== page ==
Watch Kate Middleton and Andy Murray surprise young tennis players

The Duchess of Cambridge teamed up with the two-time Wimbledon champ to serve the students of Bond Primary School a sweet surprise.

Get the latest from TODAY

Sign up for our newsletter
SUBSCRIBE
/ Source: TODAY
By Ree Hines

This is a time of year that tennis fans traditionally look forward to as one of the most revered Grand Slam tournaments in the world would normally be set to name new champs.

But Wimbledon, like so many major events in 2020, has been scrapped.

However, thanks to Catherine, Duchess of Cambridge, a group of tennis hopefuls from Bond Primary School in South London had the chance to see a Wimbledon champion after all — two-time winner Andy Murray.

The former Kate Middleton, who serves as patron of the All England Lawn Tennis and Croquet Club, recently joined the students via video call.

Sign up to get One Good Thing delivered to your inbox daily.

Kensington Palace said in a statement that the duchess reached out to the kids at the end of their tennis lesson with an All England tennis club coach "to speak to them about their experiences of lockdown, the benefits of physical activity, and their tennis progress since Her Royal Highness last visited (in 2018).”

And after that part of the chat, she told them the surprise she had in store.

Britain's Catherine, Duchess of Cambridge, has long been a tennis fan herself. Here she's seen taking part in a "Tennis for Kids" session during a visit at the Lawn Tennis Association (LTA) at the National Tennis Centre in London in 2017. AP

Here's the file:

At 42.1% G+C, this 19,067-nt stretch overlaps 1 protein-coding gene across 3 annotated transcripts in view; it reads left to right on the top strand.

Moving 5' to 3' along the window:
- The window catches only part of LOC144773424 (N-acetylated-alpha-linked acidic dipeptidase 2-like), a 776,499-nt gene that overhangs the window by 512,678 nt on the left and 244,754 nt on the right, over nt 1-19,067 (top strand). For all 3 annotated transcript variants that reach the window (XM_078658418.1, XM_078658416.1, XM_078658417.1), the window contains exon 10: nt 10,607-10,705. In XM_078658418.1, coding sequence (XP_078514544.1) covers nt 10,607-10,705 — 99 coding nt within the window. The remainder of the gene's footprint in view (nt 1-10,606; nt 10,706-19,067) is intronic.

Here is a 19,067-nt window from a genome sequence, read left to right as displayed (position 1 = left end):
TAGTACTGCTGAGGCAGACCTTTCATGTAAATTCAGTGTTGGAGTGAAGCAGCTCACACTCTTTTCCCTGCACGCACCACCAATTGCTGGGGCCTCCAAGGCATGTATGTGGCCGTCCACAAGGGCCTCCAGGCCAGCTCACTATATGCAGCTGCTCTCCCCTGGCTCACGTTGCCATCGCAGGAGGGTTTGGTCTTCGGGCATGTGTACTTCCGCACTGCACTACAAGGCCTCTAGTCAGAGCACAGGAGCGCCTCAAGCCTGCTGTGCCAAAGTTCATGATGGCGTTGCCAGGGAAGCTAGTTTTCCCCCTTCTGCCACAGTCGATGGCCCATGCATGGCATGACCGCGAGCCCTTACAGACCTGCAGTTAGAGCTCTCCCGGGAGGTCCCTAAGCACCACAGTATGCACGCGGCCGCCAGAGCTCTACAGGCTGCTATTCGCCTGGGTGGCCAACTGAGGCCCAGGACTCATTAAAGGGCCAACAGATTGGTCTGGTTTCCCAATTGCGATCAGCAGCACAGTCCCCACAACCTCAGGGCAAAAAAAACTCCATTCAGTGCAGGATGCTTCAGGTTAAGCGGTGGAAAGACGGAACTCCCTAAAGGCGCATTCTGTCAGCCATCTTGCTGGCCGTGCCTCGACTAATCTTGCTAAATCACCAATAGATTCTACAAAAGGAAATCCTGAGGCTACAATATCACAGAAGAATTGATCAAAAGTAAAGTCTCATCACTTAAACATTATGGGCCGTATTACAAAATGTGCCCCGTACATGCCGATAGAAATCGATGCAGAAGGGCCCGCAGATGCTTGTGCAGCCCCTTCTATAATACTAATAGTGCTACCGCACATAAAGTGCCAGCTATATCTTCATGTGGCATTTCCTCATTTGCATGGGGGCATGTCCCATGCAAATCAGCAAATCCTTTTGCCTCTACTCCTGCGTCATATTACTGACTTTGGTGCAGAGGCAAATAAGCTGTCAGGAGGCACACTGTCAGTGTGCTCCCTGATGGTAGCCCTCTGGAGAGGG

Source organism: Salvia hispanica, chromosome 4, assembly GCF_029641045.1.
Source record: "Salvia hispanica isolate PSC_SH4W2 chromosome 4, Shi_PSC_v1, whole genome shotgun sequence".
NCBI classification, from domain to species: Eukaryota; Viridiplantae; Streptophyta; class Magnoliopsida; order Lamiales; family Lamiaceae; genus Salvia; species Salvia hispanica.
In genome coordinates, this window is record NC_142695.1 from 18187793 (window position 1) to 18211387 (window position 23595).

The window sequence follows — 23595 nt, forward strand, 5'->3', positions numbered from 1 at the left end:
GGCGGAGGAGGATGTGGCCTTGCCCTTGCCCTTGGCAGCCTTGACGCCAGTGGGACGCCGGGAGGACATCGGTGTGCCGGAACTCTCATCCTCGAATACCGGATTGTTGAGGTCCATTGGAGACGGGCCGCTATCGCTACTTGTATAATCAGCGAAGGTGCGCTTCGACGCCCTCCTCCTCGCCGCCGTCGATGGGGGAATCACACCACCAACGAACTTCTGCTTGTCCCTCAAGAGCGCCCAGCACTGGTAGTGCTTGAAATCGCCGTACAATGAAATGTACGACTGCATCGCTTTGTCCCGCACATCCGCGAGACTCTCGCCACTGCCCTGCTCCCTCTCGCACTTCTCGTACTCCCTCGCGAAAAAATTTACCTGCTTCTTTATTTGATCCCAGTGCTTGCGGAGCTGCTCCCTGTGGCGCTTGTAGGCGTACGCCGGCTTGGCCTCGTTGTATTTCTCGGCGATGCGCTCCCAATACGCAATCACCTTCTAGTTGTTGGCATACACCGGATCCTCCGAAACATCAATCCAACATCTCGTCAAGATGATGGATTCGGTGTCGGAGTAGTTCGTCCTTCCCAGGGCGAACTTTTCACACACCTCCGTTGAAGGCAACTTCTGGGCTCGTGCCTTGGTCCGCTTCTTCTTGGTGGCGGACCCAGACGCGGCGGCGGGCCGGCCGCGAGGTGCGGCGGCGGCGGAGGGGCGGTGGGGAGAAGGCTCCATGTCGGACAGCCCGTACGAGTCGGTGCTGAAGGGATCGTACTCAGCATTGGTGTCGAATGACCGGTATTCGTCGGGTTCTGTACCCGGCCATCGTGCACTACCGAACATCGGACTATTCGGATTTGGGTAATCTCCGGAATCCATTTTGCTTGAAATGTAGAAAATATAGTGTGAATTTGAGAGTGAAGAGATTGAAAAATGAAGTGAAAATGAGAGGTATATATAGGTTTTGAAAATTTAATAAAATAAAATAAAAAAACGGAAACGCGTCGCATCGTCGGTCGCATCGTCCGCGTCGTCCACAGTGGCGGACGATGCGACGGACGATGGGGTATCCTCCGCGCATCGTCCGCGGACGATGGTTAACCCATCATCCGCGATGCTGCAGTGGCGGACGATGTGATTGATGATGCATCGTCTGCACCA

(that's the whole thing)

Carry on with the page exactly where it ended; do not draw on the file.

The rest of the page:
“Now, because you’re such keen tennis fans, I’ve got a very important person that’s going to come and join us,” she announced to the group mid-call, just before giving them a few clues about who was waiting to meet them.

“He plays tennis for Great Britain,” she teased. “He’s a two-time Olympic champion. He’s a former world No. 1 …”

And with that, the kids were quick to guess Murray moments before he appeared on their screen, and then it was on to the questions.

One child wondered why he picked tennis as a career, to which the 33-year-old said, “It was one of the few things I was good at, really. But I did it because I enjoyed it, and I have fun doing it. So, I’ve been very lucky.”

Another young tennis enthusiast wondered how old the athlete was when he first hit the court.

“I would have been about 7,” Murray answered, though he admitted, “I didn’t really know the rules or how to keep score at that age.”

The tennis program the students participate in is a part of the Wimbledon Foundation’s mission to improve the well-being of children through sports, and highlighting it is one way the duchess was able to help our with this year’s Wimbledon Fortnight efforts.

While the games are on hold, the club has focused on keeping tennis in the spotlight during the two weeks the tournament would normally take place with “Wimbledon Recreated.”